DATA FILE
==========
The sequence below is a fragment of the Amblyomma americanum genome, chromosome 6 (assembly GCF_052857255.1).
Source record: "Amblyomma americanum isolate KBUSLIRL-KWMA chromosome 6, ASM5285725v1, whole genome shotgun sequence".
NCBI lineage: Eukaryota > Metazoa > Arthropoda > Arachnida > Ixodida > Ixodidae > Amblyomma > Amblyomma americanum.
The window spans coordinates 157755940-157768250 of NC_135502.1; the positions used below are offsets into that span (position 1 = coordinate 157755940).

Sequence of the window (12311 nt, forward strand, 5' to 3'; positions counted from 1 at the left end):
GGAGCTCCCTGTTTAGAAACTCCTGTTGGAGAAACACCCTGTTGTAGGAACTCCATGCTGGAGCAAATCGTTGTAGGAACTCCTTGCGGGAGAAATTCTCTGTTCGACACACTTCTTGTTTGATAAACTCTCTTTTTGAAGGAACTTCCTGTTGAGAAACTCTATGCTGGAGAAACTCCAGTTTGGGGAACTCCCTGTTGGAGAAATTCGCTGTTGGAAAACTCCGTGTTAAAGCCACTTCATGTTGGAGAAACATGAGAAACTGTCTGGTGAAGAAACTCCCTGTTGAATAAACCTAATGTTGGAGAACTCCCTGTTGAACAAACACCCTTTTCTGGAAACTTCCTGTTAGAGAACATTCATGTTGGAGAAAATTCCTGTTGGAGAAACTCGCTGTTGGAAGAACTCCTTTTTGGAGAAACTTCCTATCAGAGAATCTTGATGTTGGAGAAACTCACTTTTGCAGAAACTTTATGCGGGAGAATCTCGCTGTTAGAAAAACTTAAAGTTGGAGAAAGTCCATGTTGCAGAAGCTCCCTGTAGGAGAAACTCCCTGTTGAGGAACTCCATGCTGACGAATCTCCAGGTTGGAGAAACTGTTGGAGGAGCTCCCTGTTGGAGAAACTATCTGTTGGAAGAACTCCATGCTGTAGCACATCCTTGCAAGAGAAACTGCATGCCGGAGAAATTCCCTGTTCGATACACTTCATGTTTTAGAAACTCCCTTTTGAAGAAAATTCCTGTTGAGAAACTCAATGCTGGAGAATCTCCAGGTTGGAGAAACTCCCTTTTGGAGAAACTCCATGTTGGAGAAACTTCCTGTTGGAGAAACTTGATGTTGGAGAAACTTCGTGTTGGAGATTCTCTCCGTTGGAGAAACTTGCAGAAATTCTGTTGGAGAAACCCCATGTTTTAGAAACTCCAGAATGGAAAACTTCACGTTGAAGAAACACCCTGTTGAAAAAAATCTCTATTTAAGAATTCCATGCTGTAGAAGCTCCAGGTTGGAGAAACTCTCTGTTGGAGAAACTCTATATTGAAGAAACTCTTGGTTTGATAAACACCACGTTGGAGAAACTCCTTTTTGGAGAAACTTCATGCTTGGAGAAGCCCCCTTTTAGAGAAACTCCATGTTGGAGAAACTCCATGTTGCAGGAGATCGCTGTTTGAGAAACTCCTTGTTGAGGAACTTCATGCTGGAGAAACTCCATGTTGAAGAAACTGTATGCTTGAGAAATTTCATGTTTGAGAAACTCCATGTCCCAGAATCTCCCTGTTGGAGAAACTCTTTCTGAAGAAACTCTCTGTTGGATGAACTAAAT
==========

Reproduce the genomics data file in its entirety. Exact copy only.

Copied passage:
The sequence below is a fragment of the Amblyomma americanum genome, chromosome 6 (assembly GCF_052857255.1).
Source record: "Amblyomma americanum isolate KBUSLIRL-KWMA chromosome 6, ASM5285725v1, whole genome shotgun sequence".
NCBI lineage: Eukaryota > Metazoa > Arthropoda > Arachnida > Ixodida > Ixodidae > Amblyomma > Amblyomma americanum.
The window spans coordinates 157755940-157768250 of NC_135502.1; the positions used below are offsets into that span (position 1 = coordinate 157755940).

Sequence of the window (12311 nt, forward strand, 5' to 3'; positions counted from 1 at the left end):
GGAGCTCCCTGTTTAGAAACTCCTGTTGGAGAAACACCCTGTTGTAGGAACTCCATGCTGGAGCAAATCGTTGTAGGAACTCCTTGCGGGAGAAATTCTCTGTTCGACACACTTCTTGTTTGATAAACTCTCTTTTTGAAGGAACTTCCTGTTGAGAAACTCTATGCTGGAGAAACTCCAGTTTGGGGAACTCCCTGTTGGAGAAATTCGCTGTTGGAAAACTCCGTGTTAAAGCCACTTCATGTTGGAGAAACATGAGAAACTGTCTGGTGAAGAAACTCCCTGTTGAATAAACCTAATGTTGGAGAACTCCCTGTTGAACAAACACCCTTTTCTGGAAACTTCCTGTTAGAGAACATTCATGTTGGAGAAAATTCCTGTTGGAGAAACTCGCTGTTGGAAGAACTCCTTTTTGGAGAAACTTCCTATCAGAGAATCTTGATGTTGGAGAAACTCACTTTTGCAGAAACTTTATGCGGGAGAATCTCGCTGTTAGAAAAACTTAAAGTTGGAGAAAGTCCATGTTGCAGAAGCTCCCTGTAGGAGAAACTCCCTGTTGAGGAACTCCATGCTGACGAATCTCCAGGTTGGAGAAACTGTTGGAGGAGCTCCCTGTTGGAGAAACTATCTGTTGGAAGAACTCCATGCTGTAGCACATCCTTGCAAGAGAAACTGCATGCCGGAGAAATTCCCTGTTCGATACACTTCATGTTTTAGAAACTCCCTTTTGAAGAAAATTCCTGTTGAGAAACTCAATGCTGGAGAATCTCCAGGTTGGAGAAACTCCCTTTTGGAGAAACTCCATGTTGGAGAAACTTCCTGTTGGAGAAACTTGATGTTGGAGAAACTTCGTGTTGGAGATTCTCTCCGTTGGAGAAACTTGCAGAAATTCTGTTGGAGAAACCCCATGTTTTAGAAACTCCAGAATGGAAAACTTCACGTTGAAGAAACACCCTGTTGAAAAAAATCTCTATTTAAGAATTCCATGCTGTAGAAGCTCCAGGTTGGAGAAACTCTCTGTTGGAGAAACTCTATATTGAAGAAACTCTTGGTTTGATAAACACCACGTTGGAGAAACTCCTTTTTGGAGAAACTTCATGCTTGGAGAAGCCCCCTTTTAGAGAAACTCCATGTTGGAGAAACTCCATGTTGCAGGAGATCGCTGTTTGAGAAACTCCTTGTTGAGGAACTTCATGCTGGAGAAACTCCATGTTGAAGAAACTGTATGCTTGAGAAATTTCATGTTTGAGAAACTCCATGTCCCAGAATCTCCCTGTTGGAGAAACTCTTTCTGAAGAAACTCTCTGTTGGATGAACTAAAT